Lifestyle

Far from hustlers: Are gated communities all about sharing guards, gardeners and garbage collectors?

There is a concrete difference between living in a gated community and existing in communal quarters-with a gate

Far from the madding crowd: Gated communities moved away from upmarket areas like Royal Finesse above which is in Kitengela, Kajiado County. Kenyans love gated communities for for their privacy, security and living next to the “right neghbours.”

 By April K. Mbalu

Consulting Editor

@Undercover KE

 Kenyans just love living in ‘gated communities’ which are now found in almost all residential areas including mabati slums. Only most Shags in rural Kenya are missing out in this gated action and there are many reason for the gradual  preference for gated communities besides shared services like guards,  gardeners and garbage collectors.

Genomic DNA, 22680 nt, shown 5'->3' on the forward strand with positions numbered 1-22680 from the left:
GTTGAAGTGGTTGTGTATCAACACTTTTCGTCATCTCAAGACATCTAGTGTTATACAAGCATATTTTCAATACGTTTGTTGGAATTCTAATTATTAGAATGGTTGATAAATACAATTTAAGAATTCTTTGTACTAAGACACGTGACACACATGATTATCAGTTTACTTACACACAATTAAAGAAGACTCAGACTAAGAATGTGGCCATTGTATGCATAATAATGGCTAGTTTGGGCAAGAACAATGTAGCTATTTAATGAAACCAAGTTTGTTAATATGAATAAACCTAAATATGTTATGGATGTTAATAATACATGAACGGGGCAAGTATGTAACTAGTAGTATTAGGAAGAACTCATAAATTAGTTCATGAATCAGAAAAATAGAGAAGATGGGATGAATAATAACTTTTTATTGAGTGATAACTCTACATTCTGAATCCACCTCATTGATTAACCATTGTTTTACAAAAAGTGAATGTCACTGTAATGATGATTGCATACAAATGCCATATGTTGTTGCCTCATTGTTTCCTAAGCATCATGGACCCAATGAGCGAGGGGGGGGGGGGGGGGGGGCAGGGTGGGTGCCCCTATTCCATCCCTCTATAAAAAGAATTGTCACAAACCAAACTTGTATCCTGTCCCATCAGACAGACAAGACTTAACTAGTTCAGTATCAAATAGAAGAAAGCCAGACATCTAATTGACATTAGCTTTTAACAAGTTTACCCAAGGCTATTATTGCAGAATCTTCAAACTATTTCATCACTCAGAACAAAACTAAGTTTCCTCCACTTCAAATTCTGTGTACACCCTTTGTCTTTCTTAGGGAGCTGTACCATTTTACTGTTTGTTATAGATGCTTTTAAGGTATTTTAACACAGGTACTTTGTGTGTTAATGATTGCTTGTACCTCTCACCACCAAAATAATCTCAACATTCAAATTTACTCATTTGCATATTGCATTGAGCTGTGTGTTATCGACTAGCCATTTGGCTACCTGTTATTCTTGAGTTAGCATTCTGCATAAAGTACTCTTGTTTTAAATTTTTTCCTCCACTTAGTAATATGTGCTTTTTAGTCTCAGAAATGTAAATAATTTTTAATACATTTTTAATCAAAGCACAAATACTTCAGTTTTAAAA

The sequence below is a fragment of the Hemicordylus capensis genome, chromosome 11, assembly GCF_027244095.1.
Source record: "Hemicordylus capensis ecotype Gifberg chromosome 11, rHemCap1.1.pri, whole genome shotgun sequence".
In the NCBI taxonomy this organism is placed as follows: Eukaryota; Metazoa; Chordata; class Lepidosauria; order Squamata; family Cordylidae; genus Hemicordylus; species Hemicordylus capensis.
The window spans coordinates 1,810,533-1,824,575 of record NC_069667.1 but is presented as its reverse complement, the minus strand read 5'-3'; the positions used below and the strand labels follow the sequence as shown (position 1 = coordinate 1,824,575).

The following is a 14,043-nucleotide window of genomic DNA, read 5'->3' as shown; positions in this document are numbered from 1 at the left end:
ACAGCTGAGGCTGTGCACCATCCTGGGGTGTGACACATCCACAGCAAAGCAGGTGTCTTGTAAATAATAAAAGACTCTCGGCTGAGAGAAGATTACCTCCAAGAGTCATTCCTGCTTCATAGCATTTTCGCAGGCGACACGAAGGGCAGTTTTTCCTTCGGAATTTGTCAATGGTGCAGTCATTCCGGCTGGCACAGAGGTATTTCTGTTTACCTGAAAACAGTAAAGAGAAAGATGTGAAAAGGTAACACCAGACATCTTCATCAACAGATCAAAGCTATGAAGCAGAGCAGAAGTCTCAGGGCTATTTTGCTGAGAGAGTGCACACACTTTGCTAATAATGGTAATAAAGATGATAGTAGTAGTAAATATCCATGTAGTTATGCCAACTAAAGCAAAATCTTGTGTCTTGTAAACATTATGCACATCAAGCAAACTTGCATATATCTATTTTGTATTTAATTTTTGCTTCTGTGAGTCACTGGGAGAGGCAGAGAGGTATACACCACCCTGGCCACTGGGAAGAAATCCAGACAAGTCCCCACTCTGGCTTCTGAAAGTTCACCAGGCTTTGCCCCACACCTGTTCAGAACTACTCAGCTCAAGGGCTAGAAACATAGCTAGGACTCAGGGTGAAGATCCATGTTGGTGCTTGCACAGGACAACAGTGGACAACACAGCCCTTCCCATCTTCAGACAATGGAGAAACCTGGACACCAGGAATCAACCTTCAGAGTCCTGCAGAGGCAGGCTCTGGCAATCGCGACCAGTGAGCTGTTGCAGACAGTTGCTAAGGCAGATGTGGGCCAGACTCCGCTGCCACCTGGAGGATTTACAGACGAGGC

For starters, there is a yawning difference between living in a gated community and existing in communal quarters, with a gate.

This is because even slums in Nairobi are laughably being gated. Never mind it’s the corrugated iron sheet single rooms filled with factory reject mabatis on both ends of the earthen floor corridor. There is a communal toilet, bathroom and sink at the far end. You have to bend your over taxed head at the gate, a single entry mabati and timber affair.  The gate is mostly to deter thieves from stealing wet clothes from hanging lines. While asleep, residents are kept secure and far from burglars, wearing kavunja boots, by a small traveling bag padlock whose key is in the custody of the slum landlord- who occupies house number one-the largest of all. In gated communities in slums, rent rarely exceeds Sh2000. It is paid in cash to whoever is in house number one; the kids, a relative or either spouse.

My fellow Kenyans, this is not a gated community. It is a shanty dwelling held together with rusty nails and midnight prayers.

Then there those urbanites who pride themselves as living in a gated community, yet on close scrutiny, it is just a gate to many flats starring different architectural designs in a single row but separated by a communal road.

You complain about maji kukatwa or missing bathroom slippers individually using the power of your lungs